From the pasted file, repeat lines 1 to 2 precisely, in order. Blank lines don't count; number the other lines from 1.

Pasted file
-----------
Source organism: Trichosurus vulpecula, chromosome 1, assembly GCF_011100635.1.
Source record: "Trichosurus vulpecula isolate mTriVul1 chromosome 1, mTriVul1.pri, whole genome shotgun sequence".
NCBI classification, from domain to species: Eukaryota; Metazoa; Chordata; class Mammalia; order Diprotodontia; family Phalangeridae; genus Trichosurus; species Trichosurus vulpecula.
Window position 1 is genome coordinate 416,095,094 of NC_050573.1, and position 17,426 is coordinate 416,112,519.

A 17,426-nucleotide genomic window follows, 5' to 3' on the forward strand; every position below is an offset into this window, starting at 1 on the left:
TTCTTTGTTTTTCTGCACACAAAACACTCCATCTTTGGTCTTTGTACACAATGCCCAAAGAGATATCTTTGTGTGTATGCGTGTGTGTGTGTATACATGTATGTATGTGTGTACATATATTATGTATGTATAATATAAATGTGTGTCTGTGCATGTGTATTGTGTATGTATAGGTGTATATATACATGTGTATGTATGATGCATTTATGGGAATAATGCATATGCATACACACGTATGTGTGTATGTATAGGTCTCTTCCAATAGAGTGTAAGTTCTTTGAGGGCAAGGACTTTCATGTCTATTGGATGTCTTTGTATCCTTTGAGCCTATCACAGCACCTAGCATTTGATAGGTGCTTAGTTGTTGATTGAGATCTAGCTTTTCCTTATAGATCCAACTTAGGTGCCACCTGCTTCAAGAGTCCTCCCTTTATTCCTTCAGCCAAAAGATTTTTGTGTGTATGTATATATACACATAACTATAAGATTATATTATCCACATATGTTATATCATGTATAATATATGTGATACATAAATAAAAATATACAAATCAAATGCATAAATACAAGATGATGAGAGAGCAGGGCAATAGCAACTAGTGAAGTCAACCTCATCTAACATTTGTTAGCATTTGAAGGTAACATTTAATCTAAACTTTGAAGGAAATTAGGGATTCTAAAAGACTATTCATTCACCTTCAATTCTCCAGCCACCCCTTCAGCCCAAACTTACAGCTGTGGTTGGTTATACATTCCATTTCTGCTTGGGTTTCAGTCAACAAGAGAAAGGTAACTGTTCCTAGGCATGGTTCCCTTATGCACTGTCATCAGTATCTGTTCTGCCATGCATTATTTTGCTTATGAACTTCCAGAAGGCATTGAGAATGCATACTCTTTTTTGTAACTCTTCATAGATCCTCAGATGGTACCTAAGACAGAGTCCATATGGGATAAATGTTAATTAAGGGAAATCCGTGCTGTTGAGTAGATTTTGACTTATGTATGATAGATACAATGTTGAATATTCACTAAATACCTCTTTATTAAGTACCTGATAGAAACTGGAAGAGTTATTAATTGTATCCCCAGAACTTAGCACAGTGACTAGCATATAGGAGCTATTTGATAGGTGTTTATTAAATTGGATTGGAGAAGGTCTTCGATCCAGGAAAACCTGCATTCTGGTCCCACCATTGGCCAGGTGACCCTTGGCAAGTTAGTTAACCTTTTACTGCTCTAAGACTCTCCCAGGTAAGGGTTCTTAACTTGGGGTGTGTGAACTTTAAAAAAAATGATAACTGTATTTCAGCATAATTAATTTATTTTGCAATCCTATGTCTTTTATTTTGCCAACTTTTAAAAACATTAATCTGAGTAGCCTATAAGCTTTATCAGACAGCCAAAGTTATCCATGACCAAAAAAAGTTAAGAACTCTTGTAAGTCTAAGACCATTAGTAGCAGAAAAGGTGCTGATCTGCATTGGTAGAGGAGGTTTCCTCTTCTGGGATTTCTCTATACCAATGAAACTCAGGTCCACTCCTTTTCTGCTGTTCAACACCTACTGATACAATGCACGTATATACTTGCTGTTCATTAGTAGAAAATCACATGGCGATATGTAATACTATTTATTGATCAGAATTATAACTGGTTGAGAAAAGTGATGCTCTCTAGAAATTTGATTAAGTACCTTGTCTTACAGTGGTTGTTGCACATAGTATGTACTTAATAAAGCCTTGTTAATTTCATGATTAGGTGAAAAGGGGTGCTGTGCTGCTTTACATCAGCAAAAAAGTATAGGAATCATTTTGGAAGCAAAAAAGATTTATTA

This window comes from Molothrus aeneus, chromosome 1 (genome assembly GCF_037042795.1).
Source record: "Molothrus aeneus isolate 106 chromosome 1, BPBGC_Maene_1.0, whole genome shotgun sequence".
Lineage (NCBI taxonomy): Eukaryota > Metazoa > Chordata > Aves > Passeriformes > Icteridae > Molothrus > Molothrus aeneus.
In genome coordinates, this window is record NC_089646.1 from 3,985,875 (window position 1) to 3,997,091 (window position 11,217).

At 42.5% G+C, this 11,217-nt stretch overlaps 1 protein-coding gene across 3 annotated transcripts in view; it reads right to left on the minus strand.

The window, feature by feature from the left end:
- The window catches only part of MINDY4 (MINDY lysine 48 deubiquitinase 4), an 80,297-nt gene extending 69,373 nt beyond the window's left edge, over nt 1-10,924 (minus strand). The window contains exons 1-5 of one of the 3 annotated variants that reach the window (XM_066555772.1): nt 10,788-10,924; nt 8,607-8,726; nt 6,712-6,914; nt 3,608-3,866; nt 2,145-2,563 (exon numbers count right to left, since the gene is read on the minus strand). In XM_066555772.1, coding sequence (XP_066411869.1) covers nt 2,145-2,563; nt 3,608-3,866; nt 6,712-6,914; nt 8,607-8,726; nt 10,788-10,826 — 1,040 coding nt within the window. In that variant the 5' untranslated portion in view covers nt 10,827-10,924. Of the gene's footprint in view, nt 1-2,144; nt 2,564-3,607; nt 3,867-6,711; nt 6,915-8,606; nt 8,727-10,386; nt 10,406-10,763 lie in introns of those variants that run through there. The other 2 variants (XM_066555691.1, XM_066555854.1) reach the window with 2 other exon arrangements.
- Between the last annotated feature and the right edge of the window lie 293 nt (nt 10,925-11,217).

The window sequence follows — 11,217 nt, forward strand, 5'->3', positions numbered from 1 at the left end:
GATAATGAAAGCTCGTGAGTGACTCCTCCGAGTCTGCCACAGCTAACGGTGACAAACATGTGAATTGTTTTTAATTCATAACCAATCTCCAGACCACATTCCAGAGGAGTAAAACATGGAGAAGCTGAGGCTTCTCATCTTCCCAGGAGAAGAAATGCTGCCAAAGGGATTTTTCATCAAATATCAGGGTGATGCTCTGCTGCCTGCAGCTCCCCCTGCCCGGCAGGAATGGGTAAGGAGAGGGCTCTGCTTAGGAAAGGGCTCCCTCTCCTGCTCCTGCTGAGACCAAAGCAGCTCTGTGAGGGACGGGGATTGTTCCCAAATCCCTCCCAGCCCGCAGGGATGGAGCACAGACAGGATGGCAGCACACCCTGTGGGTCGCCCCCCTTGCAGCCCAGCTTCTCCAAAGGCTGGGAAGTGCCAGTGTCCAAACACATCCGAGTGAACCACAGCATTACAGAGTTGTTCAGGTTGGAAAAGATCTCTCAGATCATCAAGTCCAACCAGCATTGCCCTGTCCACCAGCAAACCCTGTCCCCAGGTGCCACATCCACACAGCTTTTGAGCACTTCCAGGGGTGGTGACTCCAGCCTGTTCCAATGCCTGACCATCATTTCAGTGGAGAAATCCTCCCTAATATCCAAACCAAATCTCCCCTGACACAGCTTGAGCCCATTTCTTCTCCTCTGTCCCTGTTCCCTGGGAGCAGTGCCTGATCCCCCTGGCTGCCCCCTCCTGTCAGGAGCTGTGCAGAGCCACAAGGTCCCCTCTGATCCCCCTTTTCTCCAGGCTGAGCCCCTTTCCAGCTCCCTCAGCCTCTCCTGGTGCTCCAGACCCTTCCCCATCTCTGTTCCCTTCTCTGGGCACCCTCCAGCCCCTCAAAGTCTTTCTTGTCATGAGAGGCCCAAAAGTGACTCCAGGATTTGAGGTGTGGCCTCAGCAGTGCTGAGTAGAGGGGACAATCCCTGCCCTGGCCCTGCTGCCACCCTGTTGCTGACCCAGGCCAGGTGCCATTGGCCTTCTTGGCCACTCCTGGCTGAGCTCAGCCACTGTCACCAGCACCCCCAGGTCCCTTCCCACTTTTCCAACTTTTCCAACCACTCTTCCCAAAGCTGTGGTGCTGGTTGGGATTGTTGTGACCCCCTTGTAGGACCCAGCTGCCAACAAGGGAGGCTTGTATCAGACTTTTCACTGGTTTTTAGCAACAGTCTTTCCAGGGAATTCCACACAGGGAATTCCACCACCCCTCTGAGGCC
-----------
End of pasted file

Source organism: Trichosurus vulpecula, chromosome 1, assembly GCF_011100635.1.
Source record: "Trichosurus vulpecula isolate mTriVul1 chromosome 1, mTriVul1.pri, whole genome shotgun sequence".